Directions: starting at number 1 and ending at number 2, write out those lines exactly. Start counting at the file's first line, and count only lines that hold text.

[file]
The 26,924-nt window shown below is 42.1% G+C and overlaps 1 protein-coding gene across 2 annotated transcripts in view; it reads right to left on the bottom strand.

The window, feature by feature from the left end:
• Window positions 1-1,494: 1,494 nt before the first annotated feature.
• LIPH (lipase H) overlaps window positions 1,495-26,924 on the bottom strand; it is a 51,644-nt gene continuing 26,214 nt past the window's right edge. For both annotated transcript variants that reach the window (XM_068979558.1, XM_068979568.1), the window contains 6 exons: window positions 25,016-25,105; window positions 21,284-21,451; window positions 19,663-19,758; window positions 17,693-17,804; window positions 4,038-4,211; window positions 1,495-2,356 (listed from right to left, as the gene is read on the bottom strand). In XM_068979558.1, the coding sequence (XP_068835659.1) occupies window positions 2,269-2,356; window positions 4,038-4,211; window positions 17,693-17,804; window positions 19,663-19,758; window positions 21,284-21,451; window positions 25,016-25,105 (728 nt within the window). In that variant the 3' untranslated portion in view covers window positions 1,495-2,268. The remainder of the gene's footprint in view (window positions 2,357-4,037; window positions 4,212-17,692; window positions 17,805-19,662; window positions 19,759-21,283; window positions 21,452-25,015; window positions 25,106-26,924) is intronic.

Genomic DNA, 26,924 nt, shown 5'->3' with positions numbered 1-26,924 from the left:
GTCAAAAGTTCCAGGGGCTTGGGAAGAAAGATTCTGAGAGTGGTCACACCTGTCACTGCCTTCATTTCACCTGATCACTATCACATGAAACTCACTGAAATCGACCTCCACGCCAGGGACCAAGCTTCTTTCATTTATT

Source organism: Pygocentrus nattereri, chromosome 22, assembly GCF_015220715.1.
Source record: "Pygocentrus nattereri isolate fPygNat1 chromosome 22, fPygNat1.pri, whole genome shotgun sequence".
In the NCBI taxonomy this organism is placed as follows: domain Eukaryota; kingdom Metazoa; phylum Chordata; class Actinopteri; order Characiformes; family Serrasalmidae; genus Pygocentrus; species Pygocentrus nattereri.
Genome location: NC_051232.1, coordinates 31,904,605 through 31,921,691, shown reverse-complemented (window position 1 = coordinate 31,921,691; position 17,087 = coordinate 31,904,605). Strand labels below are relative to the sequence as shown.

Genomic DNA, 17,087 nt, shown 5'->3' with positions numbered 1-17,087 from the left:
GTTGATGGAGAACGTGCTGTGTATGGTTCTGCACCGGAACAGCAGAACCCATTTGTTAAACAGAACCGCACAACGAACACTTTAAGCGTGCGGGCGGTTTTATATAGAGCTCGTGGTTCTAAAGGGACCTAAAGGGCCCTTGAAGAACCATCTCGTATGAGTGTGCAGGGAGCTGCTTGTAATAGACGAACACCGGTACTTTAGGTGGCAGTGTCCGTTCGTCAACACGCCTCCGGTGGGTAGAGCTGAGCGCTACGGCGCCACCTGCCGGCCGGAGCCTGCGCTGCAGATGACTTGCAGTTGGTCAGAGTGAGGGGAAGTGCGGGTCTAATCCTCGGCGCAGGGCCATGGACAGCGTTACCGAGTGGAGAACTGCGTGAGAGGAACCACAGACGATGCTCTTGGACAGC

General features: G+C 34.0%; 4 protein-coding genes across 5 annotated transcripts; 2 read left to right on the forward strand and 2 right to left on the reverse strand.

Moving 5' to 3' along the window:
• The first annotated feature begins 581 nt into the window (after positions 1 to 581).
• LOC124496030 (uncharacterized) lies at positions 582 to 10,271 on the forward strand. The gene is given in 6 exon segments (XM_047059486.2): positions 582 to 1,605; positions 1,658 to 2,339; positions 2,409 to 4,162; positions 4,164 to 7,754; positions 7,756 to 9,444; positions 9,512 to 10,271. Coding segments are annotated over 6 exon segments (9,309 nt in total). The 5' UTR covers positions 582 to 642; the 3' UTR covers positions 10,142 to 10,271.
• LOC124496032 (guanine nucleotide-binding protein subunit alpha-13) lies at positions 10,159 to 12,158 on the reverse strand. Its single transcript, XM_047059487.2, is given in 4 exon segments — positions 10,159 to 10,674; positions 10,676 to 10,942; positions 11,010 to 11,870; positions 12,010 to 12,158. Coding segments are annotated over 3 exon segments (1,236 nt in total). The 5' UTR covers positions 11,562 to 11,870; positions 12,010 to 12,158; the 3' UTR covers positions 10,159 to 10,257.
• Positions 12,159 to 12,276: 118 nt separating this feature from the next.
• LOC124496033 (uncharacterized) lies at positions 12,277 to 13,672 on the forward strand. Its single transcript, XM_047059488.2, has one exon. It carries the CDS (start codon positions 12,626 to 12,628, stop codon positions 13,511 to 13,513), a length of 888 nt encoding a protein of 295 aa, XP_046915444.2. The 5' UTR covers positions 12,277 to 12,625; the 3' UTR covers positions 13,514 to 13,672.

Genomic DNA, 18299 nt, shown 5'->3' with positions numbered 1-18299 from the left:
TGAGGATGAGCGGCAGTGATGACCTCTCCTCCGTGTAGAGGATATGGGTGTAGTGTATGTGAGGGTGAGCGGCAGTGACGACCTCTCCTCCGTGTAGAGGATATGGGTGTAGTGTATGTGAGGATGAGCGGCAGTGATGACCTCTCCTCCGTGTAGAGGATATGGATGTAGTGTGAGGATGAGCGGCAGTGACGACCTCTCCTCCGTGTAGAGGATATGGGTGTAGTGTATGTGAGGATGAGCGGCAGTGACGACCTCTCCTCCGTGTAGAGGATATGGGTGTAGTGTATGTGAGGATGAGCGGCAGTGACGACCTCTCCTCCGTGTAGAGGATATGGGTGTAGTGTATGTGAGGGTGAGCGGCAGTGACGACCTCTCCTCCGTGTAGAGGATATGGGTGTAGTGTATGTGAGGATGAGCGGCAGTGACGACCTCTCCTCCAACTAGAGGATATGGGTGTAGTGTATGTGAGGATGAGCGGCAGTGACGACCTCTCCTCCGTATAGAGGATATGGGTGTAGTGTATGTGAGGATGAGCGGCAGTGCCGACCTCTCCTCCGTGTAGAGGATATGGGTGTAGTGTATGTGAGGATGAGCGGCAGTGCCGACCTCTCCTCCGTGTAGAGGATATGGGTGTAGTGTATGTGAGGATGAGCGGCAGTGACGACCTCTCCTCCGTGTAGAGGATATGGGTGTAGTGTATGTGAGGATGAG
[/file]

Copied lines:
The 26,924-nt window shown below is 42.1% G+C and overlaps 1 protein-coding gene across 2 annotated transcripts in view; it reads right to left on the bottom strand.

The window, feature by feature from the left end: